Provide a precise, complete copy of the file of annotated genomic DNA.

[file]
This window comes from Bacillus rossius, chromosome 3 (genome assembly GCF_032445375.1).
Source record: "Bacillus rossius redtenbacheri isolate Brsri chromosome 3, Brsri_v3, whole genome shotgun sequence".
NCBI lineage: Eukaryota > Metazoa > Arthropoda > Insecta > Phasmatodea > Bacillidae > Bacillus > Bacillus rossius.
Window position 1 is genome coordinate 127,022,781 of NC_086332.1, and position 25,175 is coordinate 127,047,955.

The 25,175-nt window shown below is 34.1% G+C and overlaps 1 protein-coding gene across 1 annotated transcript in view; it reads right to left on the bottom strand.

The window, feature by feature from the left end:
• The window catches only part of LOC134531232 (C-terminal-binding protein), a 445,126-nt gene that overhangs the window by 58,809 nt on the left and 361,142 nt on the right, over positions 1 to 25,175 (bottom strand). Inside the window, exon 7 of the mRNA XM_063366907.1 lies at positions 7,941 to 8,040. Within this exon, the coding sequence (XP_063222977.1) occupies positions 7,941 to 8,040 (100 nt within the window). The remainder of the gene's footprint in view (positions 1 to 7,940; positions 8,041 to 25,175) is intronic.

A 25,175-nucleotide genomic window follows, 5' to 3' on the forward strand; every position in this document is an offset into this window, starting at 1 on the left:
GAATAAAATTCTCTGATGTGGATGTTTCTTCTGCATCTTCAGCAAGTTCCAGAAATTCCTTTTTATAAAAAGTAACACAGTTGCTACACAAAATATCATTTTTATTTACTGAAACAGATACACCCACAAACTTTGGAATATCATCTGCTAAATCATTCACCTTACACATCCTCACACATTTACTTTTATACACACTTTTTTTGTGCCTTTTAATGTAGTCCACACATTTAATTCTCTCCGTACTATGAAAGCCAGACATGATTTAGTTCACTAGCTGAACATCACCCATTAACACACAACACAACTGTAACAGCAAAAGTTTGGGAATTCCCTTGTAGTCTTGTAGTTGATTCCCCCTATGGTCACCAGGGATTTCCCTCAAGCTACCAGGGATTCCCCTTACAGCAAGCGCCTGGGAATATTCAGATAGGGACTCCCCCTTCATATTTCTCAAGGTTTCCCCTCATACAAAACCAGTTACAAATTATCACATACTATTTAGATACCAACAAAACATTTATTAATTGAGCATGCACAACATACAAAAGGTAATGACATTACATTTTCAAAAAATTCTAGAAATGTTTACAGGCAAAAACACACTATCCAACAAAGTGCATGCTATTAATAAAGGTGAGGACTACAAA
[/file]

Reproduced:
This window comes from Bacillus rossius, chromosome 3 (genome assembly GCF_032445375.1).
Source record: "Bacillus rossius redtenbacheri isolate Brsri chromosome 3, Brsri_v3, whole genome shotgun sequence".
NCBI lineage: Eukaryota > Metazoa > Arthropoda > Insecta > Phasmatodea > Bacillidae > Bacillus > Bacillus rossius.
Window position 1 is genome coordinate 127,022,781 of NC_086332.1, and position 25,175 is coordinate 127,047,955.

The 25,175-nt window shown below is 34.1% G+C and overlaps 1 protein-coding gene across 1 annotated transcript in view; it reads right to left on the bottom strand.

The window, feature by feature from the left end:
• The window catches only part of LOC134531232 (C-terminal-binding protein), a 445,126-nt gene that overhangs the window by 58,809 nt on the left and 361,142 nt on the right, over positions 1 to 25,175 (bottom strand). Inside the window, exon 7 of the mRNA XM_063366907.1 lies at positions 7,941 to 8,040. Within this exon, the coding sequence (XP_063222977.1) occupies positions 7,941 to 8,040 (100 nt within the window). The remainder of the gene's footprint in view (positions 1 to 7,940; positions 8,041 to 25,175) is intronic.

A 25,175-nucleotide genomic window follows, 5' to 3' on the forward strand; every position in this document is an offset into this window, starting at 1 on the left:
GAATAAAATTCTCTGATGTGGATGTTTCTTCTGCATCTTCAGCAAGTTCCAGAAATTCCTTTTTATAAAAAGTAACACAGTTGCTACACAAAATATCATTTTTATTTACTGAAACAGATACACCCACAAACTTTGGAATATCATCTGCTAAATCATTCACCTTACACATCCTCACACATTTACTTTTATACACACTTTTTTTGTGCCTTTTAATGTAGTCCACACATTTAATTCTCTCCGTACTATGAAAGCCAGACATGATTTAGTTCACTAGCTGAACATCACCCATTAACACACAACACAACTGTAACAGCAAAAGTTTGGGAATTCCCTTGTAGTCTTGTAGTTGATTCCCCCTATGGTCACCAGGGATTTCCCTCAAGCTACCAGGGATTCCCCTTACAGCAAGCGCCTGGGAATATTCAGATAGGGACTCCCCCTTCATATTTCTCAAGGTTTCCCCTCATACAAAACCAGTTACAAATTATCACATACTATTTAGATACCAACAAAACATTTATTAATTGAGCATGCACAACATACAAAAGGTAATGACATTACATTTTCAAAAAATTCTAGAAATGTTTACAGGCAAAAACACACTATCCAACAAAGTGCATGCTATTAATAAAGGTGAGGACTACAAA